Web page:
What Are Myosin Heavy Chains?

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  • Written By: Mal Baxter
  • Edited By: Daniel Lindley
  • Last Modified Date: 08 September 2019
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Myosin is a family of motor proteins that work to elongate muscle fibers to create movement and force. Grouped together, myosin heavy chains refer to the filaments that fit along the muscle fiber similar to the way a pawl, or lever catch, fits into the teeth of a ratchet or gear. One of two proteins responsible for all motor movement, myosin takes the form of a molecule with a head and tail resembling two threads twisted together; these extend into a double head on one side, wrapped in myosin light chains. This hammer-shaped filament moves along the muscle fiber, energized by adenosine triphosphate (ATP), binds one phosphate on to the filament, pulls the fiber, and then wriggles away with an adenosine diphosphate (ADP).

Muscles are made of many complex components working together. The fibers that comprise muscle are grouped together like cables, lengthening and shortening while turning several types of energy into mechanical force. Forces employed depend on the job required; they adjust to pick up a pencil or a suitcase, or to keep a heart beating and lungs breathing steadily. Groups of muscle fibers are recruited only when needed. These fibers act like cables sliding against each other, sometimes a few at a time, sometimes many, and sometimes all together, depending on the load.


A muscle acts like a deck of cards. When the deck is placed on a table and spread into a long line using a finger, the finger acts as the myosin filament molecule. The process continues as the card player spreads the deck out, raising the finger and putting it back down again over and over, to the maximum expansion allowed by the size of the deck and limited by the width of the cards. These cycles occur about five times per second and are multiplied many times throughout the myosin heavy chains of recruited muscle fibers. Myosin heavy chains move muscle actions through three types of forces: contraction, holding, and controlled release.

There are a number of different types of myosin heavy chains. For example, a myosin II filament consists of two heavy chains and four light chains. All four chains are knotted together at the head; its long tail consists of the two heavy chains twisted together into a helix. These interact with accordion-like contractile units of muscle fibers called myofibrils and sarcomeres.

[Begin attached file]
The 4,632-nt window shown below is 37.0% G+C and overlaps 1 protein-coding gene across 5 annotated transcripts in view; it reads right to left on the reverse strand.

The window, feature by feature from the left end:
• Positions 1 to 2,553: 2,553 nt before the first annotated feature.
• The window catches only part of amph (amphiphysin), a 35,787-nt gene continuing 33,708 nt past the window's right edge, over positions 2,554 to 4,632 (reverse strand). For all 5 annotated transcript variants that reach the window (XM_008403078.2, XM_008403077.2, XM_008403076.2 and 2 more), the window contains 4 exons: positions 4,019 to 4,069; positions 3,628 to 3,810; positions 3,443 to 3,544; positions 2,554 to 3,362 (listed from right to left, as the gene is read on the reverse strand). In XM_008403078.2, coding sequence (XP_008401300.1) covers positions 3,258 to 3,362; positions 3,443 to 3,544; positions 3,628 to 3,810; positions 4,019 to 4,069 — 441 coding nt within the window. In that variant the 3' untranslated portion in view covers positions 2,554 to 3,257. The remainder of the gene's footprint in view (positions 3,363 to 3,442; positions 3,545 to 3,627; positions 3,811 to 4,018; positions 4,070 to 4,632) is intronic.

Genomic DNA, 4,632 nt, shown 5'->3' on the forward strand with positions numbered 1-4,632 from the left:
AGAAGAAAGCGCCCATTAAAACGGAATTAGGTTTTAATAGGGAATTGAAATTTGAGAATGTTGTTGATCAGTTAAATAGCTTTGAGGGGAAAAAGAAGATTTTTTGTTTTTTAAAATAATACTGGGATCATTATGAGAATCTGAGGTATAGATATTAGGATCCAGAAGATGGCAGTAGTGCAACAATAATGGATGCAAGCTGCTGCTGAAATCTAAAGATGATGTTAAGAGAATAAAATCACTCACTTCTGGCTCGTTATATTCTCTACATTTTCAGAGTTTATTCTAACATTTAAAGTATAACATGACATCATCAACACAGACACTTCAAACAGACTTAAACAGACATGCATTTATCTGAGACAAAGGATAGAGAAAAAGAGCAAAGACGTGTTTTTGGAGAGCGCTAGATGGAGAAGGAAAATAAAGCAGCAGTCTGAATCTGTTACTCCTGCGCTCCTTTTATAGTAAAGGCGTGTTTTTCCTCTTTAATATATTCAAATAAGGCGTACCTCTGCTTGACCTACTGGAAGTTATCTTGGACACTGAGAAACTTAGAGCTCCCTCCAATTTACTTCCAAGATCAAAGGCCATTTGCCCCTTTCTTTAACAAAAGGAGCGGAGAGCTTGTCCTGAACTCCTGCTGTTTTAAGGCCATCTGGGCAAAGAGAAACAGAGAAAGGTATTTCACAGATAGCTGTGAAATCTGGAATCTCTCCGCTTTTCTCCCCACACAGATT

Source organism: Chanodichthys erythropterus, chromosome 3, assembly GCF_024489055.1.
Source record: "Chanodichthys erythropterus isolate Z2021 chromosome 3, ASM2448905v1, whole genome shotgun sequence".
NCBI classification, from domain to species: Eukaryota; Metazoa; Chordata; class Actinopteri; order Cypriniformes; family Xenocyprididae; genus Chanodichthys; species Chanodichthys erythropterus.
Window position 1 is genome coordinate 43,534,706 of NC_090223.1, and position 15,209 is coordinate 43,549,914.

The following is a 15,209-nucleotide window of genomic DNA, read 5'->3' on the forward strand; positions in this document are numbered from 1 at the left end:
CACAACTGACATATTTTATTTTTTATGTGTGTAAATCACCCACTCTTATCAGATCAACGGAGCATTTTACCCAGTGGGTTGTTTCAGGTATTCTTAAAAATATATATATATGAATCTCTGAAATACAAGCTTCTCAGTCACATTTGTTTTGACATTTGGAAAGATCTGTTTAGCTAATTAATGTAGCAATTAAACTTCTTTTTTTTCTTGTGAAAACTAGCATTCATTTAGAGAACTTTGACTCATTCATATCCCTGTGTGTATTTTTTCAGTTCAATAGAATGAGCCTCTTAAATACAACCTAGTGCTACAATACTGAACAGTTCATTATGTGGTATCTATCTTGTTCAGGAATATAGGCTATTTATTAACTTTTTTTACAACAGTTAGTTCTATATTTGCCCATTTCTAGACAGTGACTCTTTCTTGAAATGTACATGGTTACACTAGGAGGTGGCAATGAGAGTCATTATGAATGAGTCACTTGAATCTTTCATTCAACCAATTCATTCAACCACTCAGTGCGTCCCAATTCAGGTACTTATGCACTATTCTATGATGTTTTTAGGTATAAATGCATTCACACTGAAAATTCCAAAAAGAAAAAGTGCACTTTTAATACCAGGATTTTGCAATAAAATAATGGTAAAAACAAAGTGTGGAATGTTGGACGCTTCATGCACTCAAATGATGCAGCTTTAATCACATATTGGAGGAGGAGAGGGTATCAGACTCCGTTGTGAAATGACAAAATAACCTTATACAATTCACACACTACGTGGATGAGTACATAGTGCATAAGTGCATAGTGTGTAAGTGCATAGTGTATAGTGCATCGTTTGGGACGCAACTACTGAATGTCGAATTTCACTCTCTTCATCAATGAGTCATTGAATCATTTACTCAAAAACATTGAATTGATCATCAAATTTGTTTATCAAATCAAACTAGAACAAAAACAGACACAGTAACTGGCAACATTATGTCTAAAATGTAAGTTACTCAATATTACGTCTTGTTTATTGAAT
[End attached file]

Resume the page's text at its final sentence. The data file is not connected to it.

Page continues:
Together with the other protein responsible for muscle movementactin — myocin chains attach to disc-shaped Z discs. If the myosin were an umbrella handle, the actin would be the umbrella spokes. Holding two umbrellas handle-to-handle and opening them in opposite directions, all these elements work together to result in the lengthening and shortening of muscle fibers.

Comprising about half of all the muscle proteins in the body when combined with actin, myocin forms the molecule actomyosin. The myosin heavy chains function in all three types of muscle: skeletal muscle; cardiac, or heart muscle; and smooth muscle, such as that in irises and blood vessels. A polypeptide consisting of about 2,000 amino acids, myosin heavy chains have an N-terminal, or head domain; a leveraging neck, or N-domain; and a C-terminal, which is the tail.

Predetermining factors involving myosin heavy chains may influence fast and slow muscle twitch responses. Muscles have limiting factors of their length and elasticity. This affects the power to contract or spring into action. Individual muscle twitch properties, however, can be adapted or trained for increased cross-sectional area of the muscle, and motor unit recruitment, as for improved athletic performance.


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